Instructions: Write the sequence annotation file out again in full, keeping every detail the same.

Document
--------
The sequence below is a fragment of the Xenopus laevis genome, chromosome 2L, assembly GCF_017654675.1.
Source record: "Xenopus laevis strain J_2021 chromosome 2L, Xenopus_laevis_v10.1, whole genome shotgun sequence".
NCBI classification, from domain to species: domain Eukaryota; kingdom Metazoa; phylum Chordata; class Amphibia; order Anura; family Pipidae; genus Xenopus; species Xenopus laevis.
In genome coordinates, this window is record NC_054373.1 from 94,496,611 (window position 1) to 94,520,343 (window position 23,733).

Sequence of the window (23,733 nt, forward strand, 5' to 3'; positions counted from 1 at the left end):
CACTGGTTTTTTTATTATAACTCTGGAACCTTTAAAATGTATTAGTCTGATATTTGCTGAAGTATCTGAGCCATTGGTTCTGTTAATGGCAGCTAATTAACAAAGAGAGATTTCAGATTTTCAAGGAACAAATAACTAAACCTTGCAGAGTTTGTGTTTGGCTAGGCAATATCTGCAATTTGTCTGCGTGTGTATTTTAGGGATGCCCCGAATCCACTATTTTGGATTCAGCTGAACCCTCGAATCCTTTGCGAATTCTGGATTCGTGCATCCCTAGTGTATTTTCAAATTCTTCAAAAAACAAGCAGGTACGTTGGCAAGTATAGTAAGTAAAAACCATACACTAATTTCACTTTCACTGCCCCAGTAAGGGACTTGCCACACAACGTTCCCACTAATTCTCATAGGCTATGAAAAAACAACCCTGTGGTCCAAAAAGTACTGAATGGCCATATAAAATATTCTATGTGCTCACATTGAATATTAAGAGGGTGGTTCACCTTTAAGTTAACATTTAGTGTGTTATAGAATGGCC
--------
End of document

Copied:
The sequence below is a fragment of the Xenopus laevis genome, chromosome 2L, assembly GCF_017654675.1.
Source record: "Xenopus laevis strain J_2021 chromosome 2L, Xenopus_laevis_v10.1, whole genome shotgun sequence".
NCBI classification, from domain to species: domain Eukaryota; kingdom Metazoa; phylum Chordata; class Amphibia; order Anura; family Pipidae; genus Xenopus; species Xenopus laevis.
In genome coordinates, this window is record NC_054373.1 from 94,496,611 (window position 1) to 94,520,343 (window position 23,733).

Sequence of the window (23,733 nt, forward strand, 5' to 3'; positions counted from 1 at the left end):
CACTGGTTTTTTTATTATAACTCTGGAACCTTTAAAATGTATTAGTCTGATATTTGCTGAAGTATCTGAGCCATTGGTTCTGTTAATGGCAGCTAATTAACAAAGAGAGATTTCAGATTTTCAAGGAACAAATAACTAAACCTTGCAGAGTTTGTGTTTGGCTAGGCAATATCTGCAATTTGTCTGCGTGTGTATTTTAGGGATGCCCCGAATCCACTATTTTGGATTCAGCTGAACCCTCGAATCCTTTGCGAATTCTGGATTCGTGCATCCCTAGTGTATTTTCAAATTCTTCAAAAAACAAGCAGGTACGTTGGCAAGTATAGTAAGTAAAAACCATACACTAATTTCACTTTCACTGCCCCAGTAAGGGACTTGCCACACAACGTTCCCACTAATTCTCATAGGCTATGAAAAAACAACCCTGTGGTCCAAAAAGTACTGAATGGCCATATAAAATATTCTATGTGCTCACATTGAATATTAAGAGGGTGGTTCACCTTTAAGTTAACATTTAGTGTGTTATAGAATGGCC